Super cells are among the strongest weather phenomena, which exist in the world. When a series of thunder storms connects, and reaches an altitude where the jet stream affects their circulation, the outcome can produce violent storms and in some cases even tornadoes. In the exhibition, Super Cells, at Lars Bohman Gallery in Stockholm, the title refers to different energy systems that connects in a cogwheel-like chain throughout the gallery.
In the first room, the sculpture Rescue Party is placed. It consists of six figures dressed in rescue suits with screen printed plants and flower. A kind of inverted camouflage, which covers a series of biotopes: from a cactus desert over a mangrove swamp to arctic tundra. The group forms a human landscape, as they stand casted in concrete like thrown in the water by gangsters. The saviors themselves placed in a tricky situation.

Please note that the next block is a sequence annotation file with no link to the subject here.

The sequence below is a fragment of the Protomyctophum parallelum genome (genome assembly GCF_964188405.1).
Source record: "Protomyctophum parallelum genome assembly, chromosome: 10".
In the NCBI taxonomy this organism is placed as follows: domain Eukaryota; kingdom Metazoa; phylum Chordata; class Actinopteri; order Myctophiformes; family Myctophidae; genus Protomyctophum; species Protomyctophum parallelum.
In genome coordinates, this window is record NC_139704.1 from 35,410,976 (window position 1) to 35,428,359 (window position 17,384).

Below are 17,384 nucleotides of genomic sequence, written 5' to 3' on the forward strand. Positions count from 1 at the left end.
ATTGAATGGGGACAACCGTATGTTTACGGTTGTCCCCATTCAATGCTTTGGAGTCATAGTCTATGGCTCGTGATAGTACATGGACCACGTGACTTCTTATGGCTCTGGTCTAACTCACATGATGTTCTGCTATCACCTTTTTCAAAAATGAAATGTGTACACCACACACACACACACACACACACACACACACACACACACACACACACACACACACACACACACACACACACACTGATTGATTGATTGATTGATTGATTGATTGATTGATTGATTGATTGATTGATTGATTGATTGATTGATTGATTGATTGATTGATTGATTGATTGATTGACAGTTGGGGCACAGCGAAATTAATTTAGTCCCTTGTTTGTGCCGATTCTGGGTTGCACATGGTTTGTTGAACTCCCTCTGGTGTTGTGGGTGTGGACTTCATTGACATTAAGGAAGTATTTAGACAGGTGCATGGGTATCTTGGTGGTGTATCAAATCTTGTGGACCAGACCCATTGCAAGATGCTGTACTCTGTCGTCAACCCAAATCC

On the way into the second room, one passes through an automatic sluice made by thick plastic. It is similar to curtains that separate spaces in a slaughterhouse.
On the inside the presence of the protective sheet become imperative. There, on a small aluminum podium a white shiny rhino is placed. Out from perforated openings in its body, a thick moist steam is pumped out into the gallery space. The humidity is suffocating and the smell indicates that the space might require renovation afterward.
Due to audio effects, the content of the third room is revealed prior to one enters. The loud noise of crumbling porcelain is bouncing between the concrete walls. Even though the ongoing earthquake is contained inside an inflated incubator, the power threatens to spread out into the gallery. Round the transparent dome a couple of openings with plastic gloves inserted. One might think that it is possible to use it to arrest the escalating trauma. But there is no way to halt the rumble, and the difficulty of the human strive to tame forces of nature becomes clearly visible through the semipermeable skin that divides the catastrophe from the lukewarm gallery space.
Photos: Lars Gustavsson